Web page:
DATA Act passes Senate
The Senate on Thursday passed the long-awaited Digital Accountability and Transparency Act, sending the bill to the House, where it is expected to pass swiftly.
The bill is being hailed by many as landmark open data legislation that would standardize how the federal government publishes its spending data.
“We’re excited to welcome this bipartisan — and now, bicameral — endorsement for delivering reliable, accessible data about how taxpayers’ dollars are being spent,” said Hudson Hollister, executive director the Data Transparency Coalition. “The DATA Act will turn federal spending information into open spending data – a valuable new public resource that strengthens democratic accountability and spurs innovation.”
Hollister drafted the initial version of the DATA Act in 2009, and has been championing the bill in his role at the Data Transparency Coalition.
The legislation mandates the publication of all federal spending disclosures as standardized open data. Currently, most information is unavailable in a searchable format, and difficult to access. The DATA Act also establishes comprehensive mandates to standardize and publish the executive branch’s entire portfolio of spending information.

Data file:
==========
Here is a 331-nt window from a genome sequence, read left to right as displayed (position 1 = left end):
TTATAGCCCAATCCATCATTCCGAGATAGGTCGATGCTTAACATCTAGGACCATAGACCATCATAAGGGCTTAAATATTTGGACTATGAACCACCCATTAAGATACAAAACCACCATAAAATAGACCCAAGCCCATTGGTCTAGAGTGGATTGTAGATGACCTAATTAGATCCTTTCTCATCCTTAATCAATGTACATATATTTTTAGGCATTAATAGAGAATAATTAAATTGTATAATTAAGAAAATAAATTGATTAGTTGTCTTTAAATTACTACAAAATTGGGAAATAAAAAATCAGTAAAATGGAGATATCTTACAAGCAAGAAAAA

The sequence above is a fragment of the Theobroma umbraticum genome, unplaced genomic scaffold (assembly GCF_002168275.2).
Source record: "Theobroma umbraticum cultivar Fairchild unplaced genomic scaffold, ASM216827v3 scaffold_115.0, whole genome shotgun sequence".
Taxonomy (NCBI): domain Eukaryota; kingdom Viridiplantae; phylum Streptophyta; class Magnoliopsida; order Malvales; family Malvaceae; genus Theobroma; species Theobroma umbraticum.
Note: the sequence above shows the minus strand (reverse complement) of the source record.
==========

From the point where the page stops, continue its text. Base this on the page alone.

“The Senate passage of the DATA Act reaffirms Congress’ commitment to federal spending transparency,” Kaitlin Devine, senior developer at the Sunlight Foundation, told FedScoop.
“They’ve seen where the previous legislation on the issue has fallen short, and have iterated on the same concept to keep improving the public’s access to government spending data,” Devine added, referring to the 2006 Federal Funding Accountability and Transparency Act. “What remains to be seen is how the administration will handle this new mandate.”
The House will be back in session April 28.